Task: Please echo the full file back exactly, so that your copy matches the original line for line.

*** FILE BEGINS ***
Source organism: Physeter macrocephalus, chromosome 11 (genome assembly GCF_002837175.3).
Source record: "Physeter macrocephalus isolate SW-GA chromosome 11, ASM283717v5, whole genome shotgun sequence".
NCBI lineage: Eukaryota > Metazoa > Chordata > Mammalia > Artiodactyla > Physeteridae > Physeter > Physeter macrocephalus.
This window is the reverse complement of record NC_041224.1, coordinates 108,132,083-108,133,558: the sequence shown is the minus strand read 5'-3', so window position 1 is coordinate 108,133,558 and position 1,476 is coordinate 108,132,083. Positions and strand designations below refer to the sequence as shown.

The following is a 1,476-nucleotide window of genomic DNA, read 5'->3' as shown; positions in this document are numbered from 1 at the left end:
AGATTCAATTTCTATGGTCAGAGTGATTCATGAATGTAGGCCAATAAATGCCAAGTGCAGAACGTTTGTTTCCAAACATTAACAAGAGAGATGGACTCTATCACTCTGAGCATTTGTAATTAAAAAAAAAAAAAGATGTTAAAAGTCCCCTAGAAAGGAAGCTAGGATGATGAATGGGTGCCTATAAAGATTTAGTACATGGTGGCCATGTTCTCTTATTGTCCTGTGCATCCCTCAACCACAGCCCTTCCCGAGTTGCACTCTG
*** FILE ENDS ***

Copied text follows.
Source organism: Physeter macrocephalus, chromosome 11 (genome assembly GCF_002837175.3).
Source record: "Physeter macrocephalus isolate SW-GA chromosome 11, ASM283717v5, whole genome shotgun sequence".
NCBI lineage: Eukaryota > Metazoa > Chordata > Mammalia > Artiodactyla > Physeteridae > Physeter > Physeter macrocephalus.
This window is the reverse complement of record NC_041224.1, coordinates 108,132,083-108,133,558: the sequence shown is the minus strand read 5'-3', so window position 1 is coordinate 108,133,558 and position 1,476 is coordinate 108,132,083. Positions and strand designations below refer to the sequence as shown.

The following is a 1,476-nucleotide window of genomic DNA, read 5'->3' as shown; positions in this document are numbered from 1 at the left end:
AGATTCAATTTCTATGGTCAGAGTGATTCATGAATGTAGGCCAATAAATGCCAAGTGCAGAACGTTTGTTTCCAAACATTAACAAGAGAGATGGACTCTATCACTCTGAGCATTTGTAATTAAAAAAAAAAAAAGATGTTAAAAGTCCCCTAGAAAGGAAGCTAGGATGATGAATGGGTGCCTATAAAGATTTAGTACATGGTGGCCATGTTCTCTTATTGTCCTGTGCATCCCTCAACCACAGCCCTTCCCGAGTTGCACTCTG